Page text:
Press Release | Washington, DC | January 10, 2022

National Trust Applauds Frank J. Wood Bridge Court Ruling

The historic Frank J. Wood Bridge is an iconic connection between the towns of Topsham and Brunswick in Maine and is a key part of the Brunswick Topsham Industrial Historic District. The Maine Department of Transportation (MDOT) proposed to demolish this historic bridge and replace it with a generic concrete bridge, an action opposed by the National Trust for Historic Preservation, the Historic Bridge Foundation and Friends of the Frank J. Wood Bridge.

The National Trust is pleased that, on January 4, 2022, the U.S. Court of Appeals for the First Circuit issued a decision recognizing a serious flaw in the methodology used by the highway agencies when they decided to demolish the bridge rather than to rehabilitate it. The court has vacated the decision that would permit the demolition to proceed. The court ruled that the agencies’ analysis of alternatives must conform to standard practices to ensure an objective comparison of costs, which this agency decision failed to do. The winning arguments in the case exposed discrepancies between the cost estimates adopted by the agencies and a fair, objective evaluation.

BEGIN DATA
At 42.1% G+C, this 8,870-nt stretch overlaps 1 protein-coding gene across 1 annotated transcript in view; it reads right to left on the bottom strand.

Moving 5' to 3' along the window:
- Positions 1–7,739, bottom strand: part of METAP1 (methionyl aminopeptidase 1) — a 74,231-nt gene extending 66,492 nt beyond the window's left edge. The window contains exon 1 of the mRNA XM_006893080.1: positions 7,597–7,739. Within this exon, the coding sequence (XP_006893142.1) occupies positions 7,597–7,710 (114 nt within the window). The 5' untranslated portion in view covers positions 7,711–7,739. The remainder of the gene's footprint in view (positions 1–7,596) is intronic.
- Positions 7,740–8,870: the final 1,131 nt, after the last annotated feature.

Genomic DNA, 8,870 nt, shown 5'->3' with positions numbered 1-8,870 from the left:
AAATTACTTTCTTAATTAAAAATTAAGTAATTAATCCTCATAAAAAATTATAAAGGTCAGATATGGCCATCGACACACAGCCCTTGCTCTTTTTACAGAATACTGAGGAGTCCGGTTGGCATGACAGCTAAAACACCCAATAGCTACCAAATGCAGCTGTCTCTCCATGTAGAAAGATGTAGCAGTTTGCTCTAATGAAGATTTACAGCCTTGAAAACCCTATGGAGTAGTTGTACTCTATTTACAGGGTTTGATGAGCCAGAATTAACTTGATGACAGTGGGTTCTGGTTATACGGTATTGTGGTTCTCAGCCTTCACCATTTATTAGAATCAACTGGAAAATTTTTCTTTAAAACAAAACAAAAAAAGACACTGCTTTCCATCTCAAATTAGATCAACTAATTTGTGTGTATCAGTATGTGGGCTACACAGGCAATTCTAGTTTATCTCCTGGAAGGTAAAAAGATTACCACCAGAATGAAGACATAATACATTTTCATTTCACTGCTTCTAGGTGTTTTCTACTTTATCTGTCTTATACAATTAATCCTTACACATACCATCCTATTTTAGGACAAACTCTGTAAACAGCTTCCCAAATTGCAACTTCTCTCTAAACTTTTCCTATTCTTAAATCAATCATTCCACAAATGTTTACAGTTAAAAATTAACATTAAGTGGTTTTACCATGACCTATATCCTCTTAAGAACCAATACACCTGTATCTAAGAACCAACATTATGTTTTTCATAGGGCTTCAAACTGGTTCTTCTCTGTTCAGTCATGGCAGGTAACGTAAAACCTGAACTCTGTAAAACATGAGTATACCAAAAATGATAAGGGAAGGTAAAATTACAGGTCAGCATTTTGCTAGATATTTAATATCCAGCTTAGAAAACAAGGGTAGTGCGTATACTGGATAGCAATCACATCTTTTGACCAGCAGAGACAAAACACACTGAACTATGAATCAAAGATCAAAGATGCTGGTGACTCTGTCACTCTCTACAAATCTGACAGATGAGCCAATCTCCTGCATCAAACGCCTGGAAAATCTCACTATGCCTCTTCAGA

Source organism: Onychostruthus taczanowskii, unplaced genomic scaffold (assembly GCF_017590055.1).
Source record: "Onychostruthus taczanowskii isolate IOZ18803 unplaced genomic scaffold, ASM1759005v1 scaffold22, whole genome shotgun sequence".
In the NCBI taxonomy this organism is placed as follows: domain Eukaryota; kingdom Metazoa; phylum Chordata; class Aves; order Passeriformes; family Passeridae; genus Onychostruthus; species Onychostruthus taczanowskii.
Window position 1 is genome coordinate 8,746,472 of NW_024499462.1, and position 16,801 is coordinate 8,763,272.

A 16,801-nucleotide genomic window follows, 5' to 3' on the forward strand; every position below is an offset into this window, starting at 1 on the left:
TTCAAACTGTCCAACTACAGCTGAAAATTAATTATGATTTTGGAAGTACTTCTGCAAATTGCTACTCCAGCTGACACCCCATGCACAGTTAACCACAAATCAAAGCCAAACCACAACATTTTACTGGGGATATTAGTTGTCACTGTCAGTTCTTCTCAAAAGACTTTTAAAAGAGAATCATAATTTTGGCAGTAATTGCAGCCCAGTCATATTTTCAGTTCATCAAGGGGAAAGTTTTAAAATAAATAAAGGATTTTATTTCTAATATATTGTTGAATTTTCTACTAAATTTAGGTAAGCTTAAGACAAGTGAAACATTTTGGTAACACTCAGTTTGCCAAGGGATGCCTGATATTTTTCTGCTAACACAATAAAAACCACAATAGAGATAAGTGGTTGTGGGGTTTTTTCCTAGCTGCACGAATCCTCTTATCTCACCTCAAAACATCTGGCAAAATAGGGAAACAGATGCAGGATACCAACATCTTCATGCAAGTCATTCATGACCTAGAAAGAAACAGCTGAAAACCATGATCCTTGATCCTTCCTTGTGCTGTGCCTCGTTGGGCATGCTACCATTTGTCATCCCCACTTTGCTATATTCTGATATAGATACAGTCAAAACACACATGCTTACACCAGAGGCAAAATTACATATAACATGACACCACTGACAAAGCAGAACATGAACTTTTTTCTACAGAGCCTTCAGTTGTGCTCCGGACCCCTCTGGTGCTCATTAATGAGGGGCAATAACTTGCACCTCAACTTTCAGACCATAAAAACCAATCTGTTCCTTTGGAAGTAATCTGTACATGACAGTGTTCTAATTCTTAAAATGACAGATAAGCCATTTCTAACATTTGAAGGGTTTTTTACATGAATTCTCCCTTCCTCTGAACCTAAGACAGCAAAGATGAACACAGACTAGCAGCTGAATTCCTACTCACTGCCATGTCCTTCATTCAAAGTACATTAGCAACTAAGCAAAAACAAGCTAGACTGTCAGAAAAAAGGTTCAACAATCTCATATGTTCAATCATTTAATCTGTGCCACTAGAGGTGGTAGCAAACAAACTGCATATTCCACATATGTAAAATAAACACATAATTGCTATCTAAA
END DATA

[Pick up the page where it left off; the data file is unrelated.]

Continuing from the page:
“This court decision is of national importance,” said Elizabeth Merritt, Deputy General Counsel at the National Trust, “because it demonstrates that highway agencies cannot invent cost estimate methodologies that are designed to result in the loss of treasured historic resources like the Frank J. Wood Bridge.”

In the three years since the Federal Highway Administration previously approved this project, significant aspects of the proposed project costs have changed. The National Trust encourages the agencies to reconsider the decision to demolish, and the National Trust will continue to work with its preservation partners to encourage the agencies to undertake in good faith a more objective reevaluation of the true costs of replacing versus rehabilitating the historic Frank J. Wood Bridge.

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The National Trust for Historic Preservation, a privately funded nonprofit organization, works to save America’s historic places.
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The National Trust's African American Cultural Heritage Action Fund has awarded $3 million in grants to 33 places preserving Black history.

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